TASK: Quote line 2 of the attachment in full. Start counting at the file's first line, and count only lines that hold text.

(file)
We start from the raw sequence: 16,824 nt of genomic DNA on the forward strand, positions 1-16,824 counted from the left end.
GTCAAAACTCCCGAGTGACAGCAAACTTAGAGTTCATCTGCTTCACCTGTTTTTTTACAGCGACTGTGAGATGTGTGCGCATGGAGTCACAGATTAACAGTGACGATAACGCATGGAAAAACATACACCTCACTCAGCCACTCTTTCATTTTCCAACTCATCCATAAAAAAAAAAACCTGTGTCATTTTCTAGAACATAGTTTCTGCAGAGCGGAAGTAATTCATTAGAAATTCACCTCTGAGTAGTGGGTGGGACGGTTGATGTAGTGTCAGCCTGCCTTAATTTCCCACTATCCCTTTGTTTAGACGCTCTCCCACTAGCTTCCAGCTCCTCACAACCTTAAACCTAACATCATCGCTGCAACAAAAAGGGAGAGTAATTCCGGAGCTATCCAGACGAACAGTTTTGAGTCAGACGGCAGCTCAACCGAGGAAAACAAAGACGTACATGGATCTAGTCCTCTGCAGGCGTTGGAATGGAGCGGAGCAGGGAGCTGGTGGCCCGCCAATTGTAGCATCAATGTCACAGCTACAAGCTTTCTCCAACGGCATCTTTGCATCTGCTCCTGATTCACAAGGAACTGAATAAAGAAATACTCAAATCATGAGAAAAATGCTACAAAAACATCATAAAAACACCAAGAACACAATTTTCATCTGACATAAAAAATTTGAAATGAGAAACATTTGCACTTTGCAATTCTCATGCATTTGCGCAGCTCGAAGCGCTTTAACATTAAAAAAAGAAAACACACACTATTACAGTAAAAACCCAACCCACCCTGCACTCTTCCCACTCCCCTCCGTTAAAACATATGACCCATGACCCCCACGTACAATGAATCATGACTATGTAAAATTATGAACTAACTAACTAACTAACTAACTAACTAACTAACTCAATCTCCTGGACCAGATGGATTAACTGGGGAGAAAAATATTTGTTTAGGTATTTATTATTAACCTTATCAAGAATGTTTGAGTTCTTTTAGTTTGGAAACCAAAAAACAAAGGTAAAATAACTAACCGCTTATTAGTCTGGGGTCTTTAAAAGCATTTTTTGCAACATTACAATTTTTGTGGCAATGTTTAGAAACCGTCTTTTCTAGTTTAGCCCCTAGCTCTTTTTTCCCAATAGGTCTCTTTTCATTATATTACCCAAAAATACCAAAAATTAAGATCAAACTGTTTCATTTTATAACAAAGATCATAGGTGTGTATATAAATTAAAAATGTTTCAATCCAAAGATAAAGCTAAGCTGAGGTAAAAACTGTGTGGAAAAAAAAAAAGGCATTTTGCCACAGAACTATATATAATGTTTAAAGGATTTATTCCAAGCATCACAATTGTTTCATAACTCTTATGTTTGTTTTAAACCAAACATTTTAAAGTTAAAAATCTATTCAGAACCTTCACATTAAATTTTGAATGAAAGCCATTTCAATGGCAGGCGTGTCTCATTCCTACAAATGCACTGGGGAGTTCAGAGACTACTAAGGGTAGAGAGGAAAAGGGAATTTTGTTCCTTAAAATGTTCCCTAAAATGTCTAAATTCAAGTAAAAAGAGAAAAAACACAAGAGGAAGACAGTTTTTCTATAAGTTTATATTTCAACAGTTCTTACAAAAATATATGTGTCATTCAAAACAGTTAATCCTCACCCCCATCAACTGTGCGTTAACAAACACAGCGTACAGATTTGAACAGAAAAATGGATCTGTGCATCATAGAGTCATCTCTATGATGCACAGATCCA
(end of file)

GTCAAAACTCCCGAGTGACAGCAAACTTAGAGTTCATCTGCTTCACCTGTTTTTTTACAGCGACTGTGAGATGTGTGCGCATGGAGTCACAGATTAACAGTGACGATAACGCATGGAAAAACATACACCTCACTCAGCCACTCTTTCATTTTCCAACTCATCCATAAAAAAAAAAACCTGTGTCATTTTCTAGAACATAGTTTCTGCAGAGCGGAAGTAATTCATTAGAAATTCACCTCTGAGTAGTGGGTGGGACGGTTGATGTAGTGTCAGCCTGCCTTAATTTCCCACTATCCCTTTGTTTAGACGCTCTCCCACTAGCTTCCAGCTCCTCACAACCTTAAACCTAACATCATCGCTGCAACAAAAAGGGAGAGTAATTCCGGAGCTATCCAGACGAACAGTTTTGAGTCAGACGGCAGCTCAACCGAGGAAAACAAAGACGTACATGGATCTAGTCCTCTGCAGGCGTTGGAATGGAGCGGAGCAGGGAGCTGGTGGCCCGCCAATTGTAGCATCAATGTCACAGCTACAAGCTTTCTCCAACGGCATCTTTGCATCTGCTCCTGATTCACAAGGAACTGAATAAAGAAATACTCAAATCATGAGAAAAATGCTACAAAAACATCATAAAAACACCAAGAACACAATTTTCATCTGACATAAAAAATTTGAAATGAGAAACATTTGCACTTTGCAATTCTCATGCATTTGCGCAGCTCGAAGCGCTTTAACATTAAAAAAAGAAAACACACACTATTACAGTAAAAACCCAACCCACCCTGCACTCTTCCCACTCCCCTCCGTTAAAACATATGACCCATGACCCCCACGTACAATGAATCATGACTATGTAAAATTATGAACTAACTAACTAACTAACTAACTAACTAACTAACTCAATCTCCTGGACCAGATGGATTAACTGGGGAGAAAAATATTTGTTTAGGTATTTATTATTAACCTTATCAAGAATGTTTGAGTTCTTTTAGTTTGGAAACCAAAAAACAAAGGTAAAATAACTAACCGCTTATTAGTCTGGGGTCTTTAAAAGCATTTTTTGCAACATTACAATTTTTGTGGCAATGTTTAGAAACCGTCTTTTCTAGTTTAGCCCCTAGCTCTTTTTTCCCAATAGGTCTCTTTTCATTATATTACCCAAAAATACCAAAAATTAAGATCAAACTGTTTCATTTTATAACAAAGATCATAGGTGTGTATATAAATTAAAAATGTTTCAATCCAAAGATAAAGCTAAGCTGAGGTAAAAACTGTGTGGAAAAAAAAAAAGGCATTTTGCCACAGAACTATATATAATGTTTAAAGGATTTATTCCAAGCATCACAATTGTTTCATAACTCTTATGTTTGTTTTAAACCAAACATTTTAAAGTTAAAAATCTATTCAGAACCTTCACATTAAATTTTGAATGAAAGCCATTTCAATGGCAGGCGTGTCTCATTCCTACAAATGCACTGGGGAGTTCAGAGACTACTAAGGGTAGAGAGGAAAAGGGAATTTTGTTCCTTAAAATGTTCCCTAAAATGTCTAAATTCAAGTAAAAAGAGAAAAAACACAAGAGGAAGACAGTTTTTCTATAAGTTTATATTTCAACAGTTCTTACAAAAATATATGTGTCATTCAAAACAGTTAATCCTCACCCCCATCAACTGTGCGTTAACAAACACAGCGTACAGATTTGAACAGAAAAATGGATCTGTGCATCATAGAGTCATCTCTATGATGCACAGATCCA